Diamond-Blackfan anemia (DBA; MIM 105650) has long been a puzzle for hematologists. Even the diagnosis has been difficult, because other diseases and syndromes may present a similar phenotype and because there is still no specific biochemical assay available.1 The identification of RPS19 (ribosomal protein S19) as the first DBA gene has done little to solve the mystery surrounding the pathophysiology of this syndrome, characterized by defective erythropoiesis, low stature and malformations.2 Classically, DBA has been included within the inherited bone marrow aplastic syndromes and shares many aspects with other syndromes that may present erythroblastopenia, such as Fanconi anemia, Shwachman-Diamond syndrome (SD), cartilage-hair hypoplasia syndrome and dyskeratosis congenita (DC). Interestingly, the pathogenesis of SD and DC has been connected in some ways to ribosomal failure.3
DBA is the first, and so far only known, inherited disease due to a defect in a structural ribosomal protein. The identification of the role of another RP, RPS14, in the pathogenesis of an acquired myelodysplastic disease, the 5q- syndrome has recently attracted great interest.4 The definition of ribosomapathy to describe DBA has been strengthened by the identification of detrimental mutations in several RP genes other than RPS19. The actual involvement of mutated ribosomal components includes 25% RPS19,2 3% RPL35A,5 2% RPS24,6 1% RPS17,7 although mutations have also been frequently found in RPL11 and RPL58. At present, these six genes seem to account for more than 50% of DBA cases. It is apparent that other genes are involved and a systematic survey of all the 80 RP genes has started in the DBA community in the hope of diagnosing all DBA patients.
The paper of Quarello et al. in this issue of the journal reports an increased incidence of mutations in RPS19 compared to that found previously.9 Since the disease is due to loss-of-function mutations, the Authors decided to evaluate the role of gene deletions in the pathogenesis of DBA. These types of mutations are not screened by methods usually employed for mutation analyses. Since the disease is autosomal dominant, the presence of the wild-type allele masks deletions when a PCR-based methodology, such as Sanger sequencing, is used.
Quarello et al. used a technique well-known among geneticists: Multiplex Ligation-dependent Probe Amplification (MLPA) that detects all types of deletions, both those affecting the whole gene and those that affect a single exon. Using MLPA they showed that whole gene deletions are more frequent than expected in RPS19. Taking all mutation types into consideration, RPS19 is mutated in 28% in their panel of 123 Italian patients. They recommend MLPA, or other methods able to detect deletions, such as FISH, as necessary tools for an accurate molecular diagnosis of DBA due to RPS19 deficiency. Such techniques should probably also be implemented for the other frequently mutated DBA genes.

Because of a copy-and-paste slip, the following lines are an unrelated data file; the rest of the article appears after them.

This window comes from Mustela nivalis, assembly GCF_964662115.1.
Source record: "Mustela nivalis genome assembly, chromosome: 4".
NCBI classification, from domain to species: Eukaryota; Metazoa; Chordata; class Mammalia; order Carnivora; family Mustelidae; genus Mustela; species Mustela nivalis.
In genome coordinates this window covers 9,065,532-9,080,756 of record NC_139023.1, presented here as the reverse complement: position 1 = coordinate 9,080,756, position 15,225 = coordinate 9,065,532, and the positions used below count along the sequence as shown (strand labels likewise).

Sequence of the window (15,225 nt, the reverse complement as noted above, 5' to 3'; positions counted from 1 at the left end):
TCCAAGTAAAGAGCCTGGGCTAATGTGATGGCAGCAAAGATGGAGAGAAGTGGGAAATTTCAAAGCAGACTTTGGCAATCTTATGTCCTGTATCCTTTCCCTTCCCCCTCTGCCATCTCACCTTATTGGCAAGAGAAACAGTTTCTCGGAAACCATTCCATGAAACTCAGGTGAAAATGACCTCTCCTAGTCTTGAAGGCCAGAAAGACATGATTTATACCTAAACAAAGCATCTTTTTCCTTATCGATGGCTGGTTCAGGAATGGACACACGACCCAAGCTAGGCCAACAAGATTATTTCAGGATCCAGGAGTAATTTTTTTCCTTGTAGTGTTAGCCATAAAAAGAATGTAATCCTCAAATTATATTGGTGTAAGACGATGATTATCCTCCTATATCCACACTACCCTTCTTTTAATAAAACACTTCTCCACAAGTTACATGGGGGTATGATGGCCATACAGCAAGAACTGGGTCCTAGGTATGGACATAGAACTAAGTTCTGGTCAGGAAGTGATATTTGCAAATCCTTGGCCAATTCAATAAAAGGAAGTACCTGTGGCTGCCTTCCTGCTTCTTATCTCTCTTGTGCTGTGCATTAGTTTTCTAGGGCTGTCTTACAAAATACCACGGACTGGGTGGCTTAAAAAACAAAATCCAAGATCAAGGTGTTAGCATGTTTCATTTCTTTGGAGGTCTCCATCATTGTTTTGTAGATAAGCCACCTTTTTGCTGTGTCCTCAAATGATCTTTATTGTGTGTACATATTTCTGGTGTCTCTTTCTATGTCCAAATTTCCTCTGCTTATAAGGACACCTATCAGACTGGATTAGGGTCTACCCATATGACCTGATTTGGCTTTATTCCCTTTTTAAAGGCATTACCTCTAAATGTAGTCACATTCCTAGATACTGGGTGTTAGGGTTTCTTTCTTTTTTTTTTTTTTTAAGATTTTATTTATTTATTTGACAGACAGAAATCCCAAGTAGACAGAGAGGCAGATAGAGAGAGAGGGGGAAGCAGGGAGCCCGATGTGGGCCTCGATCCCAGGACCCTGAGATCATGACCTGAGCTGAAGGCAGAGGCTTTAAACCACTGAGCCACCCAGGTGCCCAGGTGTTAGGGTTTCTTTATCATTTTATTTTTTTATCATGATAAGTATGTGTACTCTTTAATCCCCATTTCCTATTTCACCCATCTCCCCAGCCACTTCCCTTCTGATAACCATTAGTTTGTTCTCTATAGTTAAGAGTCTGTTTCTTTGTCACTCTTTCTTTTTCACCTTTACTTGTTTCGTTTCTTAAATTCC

Even though most mutations affecting DBA genes are loss-of-function mutations thought to cause NMD (i.e. deletion, nonsense and frameshift), missense mutations are also well represented. Several papers have addressed the effect of DBA mutations; most of them are focused on RPS19 (recently reviewed in Campagnoli et al. 2008;10 A database reporting mutations and their functional consequences for DBA genes is available at www.dbagenes.unito.it.11 Analysis of the properties of mutated RPS19 proteins expressed in cultured cells showed that protein stability is more or less decreased according to the different mutations.12 Moreover, nucleolar localization appears compromised in some cases and, importantly, none of the mutated RPS19 proteins are found assembled into functional ribosomes.12
The paper of Crètien et al. in this issue of the journal13 addresses the same aspect, studying the fate of 12 GFP-tagged mutated RPS19 proteins expressed in vitro in Cos-7 cells. According to their analysis, the mutated RPS19 proteins fall into two groups: 1) proteins with a slightly decreased stability and normal nucleolar localization; and 2) proteins which show a drastic reduction in stability and an alteration of nucleolar localization. The results match previous studies and are also consistent with the crystal structure of RPS19 from Archea.14 Mutations of the first class are located in positions which are not predicted to influence the folding of RPS19; mutations of the second class, on the other hand, are supposed to affect the general structure of the protein and therefore its stability. Crètien et al. then address the mechanism of degradation of the mutated RPS19 by using proteasome inhibitors. Proteasome is involved in the maturation of ribosome precursors and in the degradation of RPs which are normally produced in excess.15 By inhibiting proteasomal degradation the researchers obtained an increase in the levels of mutated RPS19 proteins and restored nucleolar localization. Extending the results of previous studies,12 their findings, therefore, indicate that the fate of the mutated RPS19 is to be degraded by the proteasome.